Tag Archives: Epstein Becker & Green

Employment Law This Week: Extended Podcast Edition – June 2019

In its new podcast series, Employment Law This Week has released an extended Monthly Rundown, discussing some of the most important developments for employers in June 2019.

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Companies Using Video Interviewing Beware: New Obligations for Positions Based in Illinois

Increasingly companies are using third-party digital hiring platforms to recruit and select job applicants.  These products, explicitly or implicitly, promise to reduce or eliminate the bias of hiring managers in making selection decisions.  Instead, the platforms grade applicants based on a variety of purportedly objective factors.  For example, a platform may scan thousands of resumes and select applicants based on education level, work experience, or interests, or rank applicants based on their performance on an aptitude test – whatever data point(s) the platform has been trained to evaluate based on the job opening.

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Whether Worth Less or Worthless, Quality of Care Issues Under the FCA are Worth Noting

On February 27, 2019, Tennessee-based holding company Vanguard Healthcare, LLC (“Vanguard”), agreed to pay over $18 million to settle a False Claims Act (“FCA”) action brought by the United States and the state of Tennessee for “grossly substandard nursing home services.” The settlement stems from allegations that five Vanguard-operated facilities failed to do the following: (1) administer medications as prescribed, (2) provide standard infection control resulting in urinary tract and wound infections, (3) attend to the basic nutrition and hygiene requirements of residents, (4) take prophylactic measures to prevent pressure ulcers, and (5) use physical restraints only when necessary. The FCA makes it illegal for anyone to submit claims (or cause claims to be submitted) for reimbursement to Medicare or Medicaid that are known to be false or based on false information. This settlement also resolves allegations that the Director of Operations, CEO, and several Vanguard companies caused false and/or fraudulent claims to be submitted.  Both the CEO and Director of Operations agreed to pay $250,000, and Vanguard will enter into a chain-wide corporate integrity agreement. The $18 million settlement is the largest “worthless services” settlement to date in Tennessee.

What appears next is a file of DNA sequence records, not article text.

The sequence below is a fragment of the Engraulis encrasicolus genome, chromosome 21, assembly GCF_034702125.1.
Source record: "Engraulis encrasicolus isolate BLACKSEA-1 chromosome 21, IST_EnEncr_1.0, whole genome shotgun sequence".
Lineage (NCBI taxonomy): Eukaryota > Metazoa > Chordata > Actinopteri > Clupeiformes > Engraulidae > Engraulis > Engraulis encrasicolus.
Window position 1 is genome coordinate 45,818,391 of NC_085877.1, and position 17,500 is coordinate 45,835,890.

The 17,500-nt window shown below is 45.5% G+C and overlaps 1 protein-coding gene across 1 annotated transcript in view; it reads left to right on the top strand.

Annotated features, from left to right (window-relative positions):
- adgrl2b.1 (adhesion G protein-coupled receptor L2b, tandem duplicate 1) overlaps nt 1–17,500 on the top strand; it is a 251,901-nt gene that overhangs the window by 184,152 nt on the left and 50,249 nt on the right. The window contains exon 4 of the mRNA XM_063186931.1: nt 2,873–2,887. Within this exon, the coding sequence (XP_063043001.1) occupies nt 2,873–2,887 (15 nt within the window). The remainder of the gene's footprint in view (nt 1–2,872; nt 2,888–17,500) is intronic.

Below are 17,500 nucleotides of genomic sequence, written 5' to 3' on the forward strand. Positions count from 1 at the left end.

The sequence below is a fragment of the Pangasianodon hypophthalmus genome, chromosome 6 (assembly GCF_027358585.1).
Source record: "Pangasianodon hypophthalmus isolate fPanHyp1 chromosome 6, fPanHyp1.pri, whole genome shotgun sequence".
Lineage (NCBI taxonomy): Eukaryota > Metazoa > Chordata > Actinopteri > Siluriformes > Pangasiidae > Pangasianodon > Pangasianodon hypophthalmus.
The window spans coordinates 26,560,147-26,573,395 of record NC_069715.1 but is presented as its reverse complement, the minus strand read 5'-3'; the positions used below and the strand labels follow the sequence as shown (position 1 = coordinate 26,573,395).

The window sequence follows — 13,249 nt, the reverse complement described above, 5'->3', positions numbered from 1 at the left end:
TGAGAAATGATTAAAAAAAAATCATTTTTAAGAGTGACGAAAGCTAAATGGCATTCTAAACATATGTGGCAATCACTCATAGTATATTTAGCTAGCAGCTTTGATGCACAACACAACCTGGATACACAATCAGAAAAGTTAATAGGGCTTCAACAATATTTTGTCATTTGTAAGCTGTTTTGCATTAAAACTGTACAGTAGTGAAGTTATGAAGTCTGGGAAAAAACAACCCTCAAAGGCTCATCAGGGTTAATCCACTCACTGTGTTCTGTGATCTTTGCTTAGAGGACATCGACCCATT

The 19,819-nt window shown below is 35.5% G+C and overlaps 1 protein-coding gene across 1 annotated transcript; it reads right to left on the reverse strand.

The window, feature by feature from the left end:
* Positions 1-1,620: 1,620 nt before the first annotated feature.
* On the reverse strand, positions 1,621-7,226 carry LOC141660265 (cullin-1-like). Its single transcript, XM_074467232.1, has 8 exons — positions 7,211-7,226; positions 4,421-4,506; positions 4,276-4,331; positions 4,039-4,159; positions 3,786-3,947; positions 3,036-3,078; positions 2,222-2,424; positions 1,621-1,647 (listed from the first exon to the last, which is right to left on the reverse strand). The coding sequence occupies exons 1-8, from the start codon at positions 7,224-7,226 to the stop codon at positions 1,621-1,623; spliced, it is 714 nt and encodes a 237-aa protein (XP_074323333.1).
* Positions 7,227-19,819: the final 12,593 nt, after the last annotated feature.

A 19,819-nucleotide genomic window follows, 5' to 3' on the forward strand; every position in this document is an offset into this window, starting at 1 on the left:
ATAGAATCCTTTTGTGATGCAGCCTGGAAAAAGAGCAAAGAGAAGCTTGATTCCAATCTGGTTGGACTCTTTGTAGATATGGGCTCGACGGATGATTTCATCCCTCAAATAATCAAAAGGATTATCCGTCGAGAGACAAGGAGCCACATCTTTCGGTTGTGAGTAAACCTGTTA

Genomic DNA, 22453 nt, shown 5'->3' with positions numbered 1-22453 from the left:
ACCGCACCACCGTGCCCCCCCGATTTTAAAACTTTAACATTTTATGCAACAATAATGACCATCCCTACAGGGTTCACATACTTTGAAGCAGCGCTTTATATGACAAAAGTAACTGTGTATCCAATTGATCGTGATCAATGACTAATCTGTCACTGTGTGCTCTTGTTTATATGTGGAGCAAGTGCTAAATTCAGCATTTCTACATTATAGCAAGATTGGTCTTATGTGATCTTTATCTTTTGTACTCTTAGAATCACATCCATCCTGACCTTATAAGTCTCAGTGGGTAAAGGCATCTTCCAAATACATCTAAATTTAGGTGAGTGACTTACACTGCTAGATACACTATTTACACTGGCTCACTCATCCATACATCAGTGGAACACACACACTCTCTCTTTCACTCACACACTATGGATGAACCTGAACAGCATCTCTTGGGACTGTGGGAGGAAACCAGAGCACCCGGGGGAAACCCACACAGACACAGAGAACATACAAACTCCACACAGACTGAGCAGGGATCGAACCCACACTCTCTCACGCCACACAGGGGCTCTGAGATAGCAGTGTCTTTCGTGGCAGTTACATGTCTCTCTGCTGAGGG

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ILN Today Post

Upcoming Anti-Harassment Training Deadlines Require Law Firms to Train Employees in 2019

The Time for Training Is Now

In the past year, New York City, New York State, California, and Delaware have implemented new laws requiring all employers—regardless of industry—to train their employees on certain aspects of sexual harassment and reporting procedures. As a result of the #MeToo movement and the renewed focus on sexual harassment, at least 22 state legislatures are considering changes for employers, including mandating anti-harassment training, broadening the definition of “harassment,” and limiting dispute resolution options.

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Private Equity Firm Uses AI Instead of Employees to Source Deals

A recent WSJ article about a private equity firm using AI to source investment opportunities by Laura Cooper presages a larger challenge facing employees and employers: AI tools do “the work of ‘several dozen humans’” “with greater accuracy and at lower cost.”  In the competitive and employee-dense financial services sector, AI tools can provide a competitive advantage.